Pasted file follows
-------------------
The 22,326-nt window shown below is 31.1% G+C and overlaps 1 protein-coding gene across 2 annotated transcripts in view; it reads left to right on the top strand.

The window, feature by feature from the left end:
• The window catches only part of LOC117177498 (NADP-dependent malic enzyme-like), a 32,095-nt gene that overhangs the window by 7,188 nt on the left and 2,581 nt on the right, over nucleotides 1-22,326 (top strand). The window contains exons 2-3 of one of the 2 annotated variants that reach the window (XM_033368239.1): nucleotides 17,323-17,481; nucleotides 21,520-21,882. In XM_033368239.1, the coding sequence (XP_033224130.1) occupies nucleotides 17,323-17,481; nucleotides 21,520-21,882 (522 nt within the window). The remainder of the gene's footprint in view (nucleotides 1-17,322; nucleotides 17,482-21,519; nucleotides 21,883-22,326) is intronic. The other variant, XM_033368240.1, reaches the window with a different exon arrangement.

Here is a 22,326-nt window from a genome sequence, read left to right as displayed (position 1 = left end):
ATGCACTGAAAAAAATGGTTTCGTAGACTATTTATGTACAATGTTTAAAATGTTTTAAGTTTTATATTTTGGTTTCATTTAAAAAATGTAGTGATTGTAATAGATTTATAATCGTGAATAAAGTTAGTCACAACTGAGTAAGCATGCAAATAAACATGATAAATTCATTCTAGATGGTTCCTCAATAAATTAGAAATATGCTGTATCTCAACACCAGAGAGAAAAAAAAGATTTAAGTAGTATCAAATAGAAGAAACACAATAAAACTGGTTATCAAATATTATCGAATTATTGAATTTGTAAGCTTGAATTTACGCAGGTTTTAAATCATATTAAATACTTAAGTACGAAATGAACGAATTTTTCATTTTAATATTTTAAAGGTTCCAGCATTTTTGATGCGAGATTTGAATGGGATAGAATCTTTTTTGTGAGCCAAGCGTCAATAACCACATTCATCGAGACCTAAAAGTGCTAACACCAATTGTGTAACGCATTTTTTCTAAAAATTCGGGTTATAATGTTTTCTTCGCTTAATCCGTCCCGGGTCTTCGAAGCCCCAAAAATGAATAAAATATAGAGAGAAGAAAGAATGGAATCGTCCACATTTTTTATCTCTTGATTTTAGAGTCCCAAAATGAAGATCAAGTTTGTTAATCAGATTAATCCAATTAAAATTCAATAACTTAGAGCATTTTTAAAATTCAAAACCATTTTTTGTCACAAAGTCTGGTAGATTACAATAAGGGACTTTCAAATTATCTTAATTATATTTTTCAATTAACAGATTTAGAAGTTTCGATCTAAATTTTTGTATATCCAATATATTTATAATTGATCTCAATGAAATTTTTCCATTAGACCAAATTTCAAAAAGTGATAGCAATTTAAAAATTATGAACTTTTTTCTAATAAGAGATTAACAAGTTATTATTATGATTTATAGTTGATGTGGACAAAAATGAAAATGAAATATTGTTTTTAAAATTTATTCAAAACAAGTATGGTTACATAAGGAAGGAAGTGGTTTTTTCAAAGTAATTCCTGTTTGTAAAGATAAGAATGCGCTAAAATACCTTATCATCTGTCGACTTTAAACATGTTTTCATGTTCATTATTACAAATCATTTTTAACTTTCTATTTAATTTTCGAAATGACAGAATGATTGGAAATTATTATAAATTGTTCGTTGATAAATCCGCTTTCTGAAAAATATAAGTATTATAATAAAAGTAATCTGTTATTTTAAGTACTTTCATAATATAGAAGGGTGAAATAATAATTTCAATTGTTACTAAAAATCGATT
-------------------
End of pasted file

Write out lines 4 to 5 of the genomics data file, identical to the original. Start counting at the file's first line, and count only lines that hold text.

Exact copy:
Here is a 22,326-nt window from a genome sequence, read left to right as displayed (position 1 = left end):
ATGCACTGAAAAAAATGGTTTCGTAGACTATTTATGTACAATGTTTAAAATGTTTTAAGTTTTATATTTTGGTTTCATTTAAAAAATGTAGTGATTGTAATAGATTTATAATCGTGAATAAAGTTAGTCACAACTGAGTAAGCATGCAAATAAACATGATAAATTCATTCTAGATGGTTCCTCAATAAATTAGAAATATGCTGTATCTCAACACCAGAGAGAAAAAAAAGATTTAAGTAGTATCAAATAGAAGAAACACAATAAAACTGGTTATCAAATATTATCGAATTATTGAATTTGTAAGCTTGAATTTACGCAGGTTTTAAATCATATTAAATACTTAAGTACGAAATGAACGAATTTTTCATTTTAATATTTTAAAGGTTCCAGCATTTTTGATGCGAGATTTGAATGGGATAGAATCTTTTTTGTGAGCCAAGCGTCAATAACCACATTCATCGAGACCTAAAAGTGCTAACACCAATTGTGTAACGCATTTTTTCTAAAAATTCGGGTTATAATGTTTTCTTCGCTTAATCCGTCCCGGGTCTTCGAAGCCCCAAAAATGAATAAAATATAGAGAGAAGAAAGAATGGAATCGTCCACATTTTTTATCTCTTGATTTTAGAGTCCCAAAATGAAGATCAAGTTTGTTAATCAGATTAATCCAATTAAAATTCAATAACTTAGAGCATTTTTAAAATTCAAAACCATTTTTTGTCACAAAGTCTGGTAGATTACAATAAGGGACTTTCAAATTATCTTAATTATATTTTTCAATTAACAGATTTAGAAGTTTCGATCTAAATTTTTGTATATCCAATATATTTATAATTGATCTCAATGAAATTTTTCCATTAGACCAAATTTCAAAAAGTGATAGCAATTTAAAAATTATGAACTTTTTTCTAATAAGAGATTAACAAGTTATTATTATGATTTATAGTTGATGTGGACAAAAATGAAAATGAAATATTGTTTTTAAAATTTATTCAAAACAAGTATGGTTACATAAGGAAGGAAGTGGTTTTTTCAAAGTAATTCCTGTTTGTAAAGATAAGAATGCGCTAAAATACCTTATCATCTGTCGACTTTAAACATGTTTTCATGTTCATTATTACAAATCATTTTTAACTTTCTATTTAATTTTCGAAATGACAGAATGATTGGAAATTATTATAAATTGTTCGTTGATAAATCCGCTTTCTGAAAAATATAAGTATTATAATAAAAGTAATCTGTTATTTTAAGTACTTTCATAATATAGAAGGGTGAAATAATAATTTCAATTGTTACTAAAAATCGATT